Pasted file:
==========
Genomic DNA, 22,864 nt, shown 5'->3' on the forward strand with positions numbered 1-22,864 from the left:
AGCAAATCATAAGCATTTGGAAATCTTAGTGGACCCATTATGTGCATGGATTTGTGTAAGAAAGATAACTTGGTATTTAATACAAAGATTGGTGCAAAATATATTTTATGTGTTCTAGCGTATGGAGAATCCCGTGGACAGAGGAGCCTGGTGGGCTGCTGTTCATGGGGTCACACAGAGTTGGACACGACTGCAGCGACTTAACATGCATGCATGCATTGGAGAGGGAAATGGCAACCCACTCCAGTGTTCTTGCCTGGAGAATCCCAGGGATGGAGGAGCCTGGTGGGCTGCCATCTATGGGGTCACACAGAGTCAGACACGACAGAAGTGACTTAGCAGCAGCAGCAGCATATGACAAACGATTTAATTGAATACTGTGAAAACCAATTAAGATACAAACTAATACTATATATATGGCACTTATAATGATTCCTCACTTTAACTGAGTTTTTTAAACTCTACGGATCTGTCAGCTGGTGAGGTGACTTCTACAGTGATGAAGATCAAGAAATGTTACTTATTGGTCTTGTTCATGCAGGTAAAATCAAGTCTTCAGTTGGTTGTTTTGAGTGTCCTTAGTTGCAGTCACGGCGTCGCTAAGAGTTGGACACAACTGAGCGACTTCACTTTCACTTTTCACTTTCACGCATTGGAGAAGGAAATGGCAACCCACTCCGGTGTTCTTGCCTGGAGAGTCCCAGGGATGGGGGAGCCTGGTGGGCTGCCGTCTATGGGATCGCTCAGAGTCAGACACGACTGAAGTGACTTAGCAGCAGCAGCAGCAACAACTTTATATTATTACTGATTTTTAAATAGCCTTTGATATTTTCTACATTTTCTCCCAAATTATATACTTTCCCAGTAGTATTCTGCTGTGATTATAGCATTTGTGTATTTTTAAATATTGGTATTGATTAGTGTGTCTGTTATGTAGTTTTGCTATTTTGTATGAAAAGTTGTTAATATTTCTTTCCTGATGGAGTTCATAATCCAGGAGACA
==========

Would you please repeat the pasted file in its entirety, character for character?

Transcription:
Genomic DNA, 22,864 nt, shown 5'->3' on the forward strand with positions numbered 1-22,864 from the left:
AGCAAATCATAAGCATTTGGAAATCTTAGTGGACCCATTATGTGCATGGATTTGTGTAAGAAAGATAACTTGGTATTTAATACAAAGATTGGTGCAAAATATATTTTATGTGTTCTAGCGTATGGAGAATCCCGTGGACAGAGGAGCCTGGTGGGCTGCTGTTCATGGGGTCACACAGAGTTGGACACGACTGCAGCGACTTAACATGCATGCATGCATTGGAGAGGGAAATGGCAACCCACTCCAGTGTTCTTGCCTGGAGAATCCCAGGGATGGAGGAGCCTGGTGGGCTGCCATCTATGGGGTCACACAGAGTCAGACACGACAGAAGTGACTTAGCAGCAGCAGCAGCATATGACAAACGATTTAATTGAATACTGTGAAAACCAATTAAGATACAAACTAATACTATATATATGGCACTTATAATGATTCCTCACTTTAACTGAGTTTTTTAAACTCTACGGATCTGTCAGCTGGTGAGGTGACTTCTACAGTGATGAAGATCAAGAAATGTTACTTATTGGTCTTGTTCATGCAGGTAAAATCAAGTCTTCAGTTGGTTGTTTTGAGTGTCCTTAGTTGCAGTCACGGCGTCGCTAAGAGTTGGACACAACTGAGCGACTTCACTTTCACTTTTCACTTTCACGCATTGGAGAAGGAAATGGCAACCCACTCCGGTGTTCTTGCCTGGAGAGTCCCAGGGATGGGGGAGCCTGGTGGGCTGCCGTCTATGGGATCGCTCAGAGTCAGACACGACTGAAGTGACTTAGCAGCAGCAGCAGCAACAACTTTATATTATTACTGATTTTTAAATAGCCTTTGATATTTTCTACATTTTCTCCCAAATTATATACTTTCCCAGTAGTATTCTGCTGTGATTATAGCATTTGTGTATTTTTAAATATTGGTATTGATTAGTGTGTCTGTTATGTAGTTTTGCTATTTTGTATGAAAAGTTGTTAATATTTCTTTCCTGATGGAGTTCATAATCCAGGAGACA